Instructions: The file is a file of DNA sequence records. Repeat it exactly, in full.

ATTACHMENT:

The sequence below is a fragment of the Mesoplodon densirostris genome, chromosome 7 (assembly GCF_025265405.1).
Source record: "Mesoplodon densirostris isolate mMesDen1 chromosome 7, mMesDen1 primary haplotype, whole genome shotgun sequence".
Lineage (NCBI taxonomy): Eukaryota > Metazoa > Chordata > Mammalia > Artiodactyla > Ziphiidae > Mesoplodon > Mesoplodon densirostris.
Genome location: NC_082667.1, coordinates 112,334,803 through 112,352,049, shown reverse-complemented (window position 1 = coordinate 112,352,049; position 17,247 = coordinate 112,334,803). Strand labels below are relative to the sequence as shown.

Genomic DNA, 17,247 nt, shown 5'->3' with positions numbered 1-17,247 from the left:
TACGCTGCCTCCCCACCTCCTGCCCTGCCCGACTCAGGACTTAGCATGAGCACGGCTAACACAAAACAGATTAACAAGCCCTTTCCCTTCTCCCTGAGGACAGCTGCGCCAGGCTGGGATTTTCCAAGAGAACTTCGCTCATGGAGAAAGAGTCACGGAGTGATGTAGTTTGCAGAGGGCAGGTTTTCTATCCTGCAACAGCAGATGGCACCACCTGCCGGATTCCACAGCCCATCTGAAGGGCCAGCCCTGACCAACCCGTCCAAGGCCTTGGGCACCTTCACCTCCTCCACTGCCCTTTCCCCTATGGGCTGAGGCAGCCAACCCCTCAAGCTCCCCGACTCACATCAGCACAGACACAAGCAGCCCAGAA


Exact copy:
The sequence below is a fragment of the Mesoplodon densirostris genome, chromosome 7 (assembly GCF_025265405.1).
Source record: "Mesoplodon densirostris isolate mMesDen1 chromosome 7, mMesDen1 primary haplotype, whole genome shotgun sequence".
Lineage (NCBI taxonomy): Eukaryota > Metazoa > Chordata > Mammalia > Artiodactyla > Ziphiidae > Mesoplodon > Mesoplodon densirostris.
Genome location: NC_082667.1, coordinates 112,334,803 through 112,352,049, shown reverse-complemented (window position 1 = coordinate 112,352,049; position 17,247 = coordinate 112,334,803). Strand labels below are relative to the sequence as shown.

Genomic DNA, 17,247 nt, shown 5'->3' with positions numbered 1-17,247 from the left:
TACGCTGCCTCCCCACCTCCTGCCCTGCCCGACTCAGGACTTAGCATGAGCACGGCTAACACAAAACAGATTAACAAGCCCTTTCCCTTCTCCCTGAGGACAGCTGCGCCAGGCTGGGATTTTCCAAGAGAACTTCGCTCATGGAGAAAGAGTCACGGAGTGATGTAGTTTGCAGAGGGCAGGTTTTCTATCCTGCAACAGCAGATGGCACCACCTGCCGGATTCCACAGCCCATCTGAAGGGCCAGCCCTGACCAACCCGTCCAAGGCCTTGGGCACCTTCACCTCCTCCACTGCCCTTTCCCCTATGGGCTGAGGCAGCCAACCCCTCAAGCTCCCCGACTCACATCAGCACAGACACAAGCAGCCCAGAA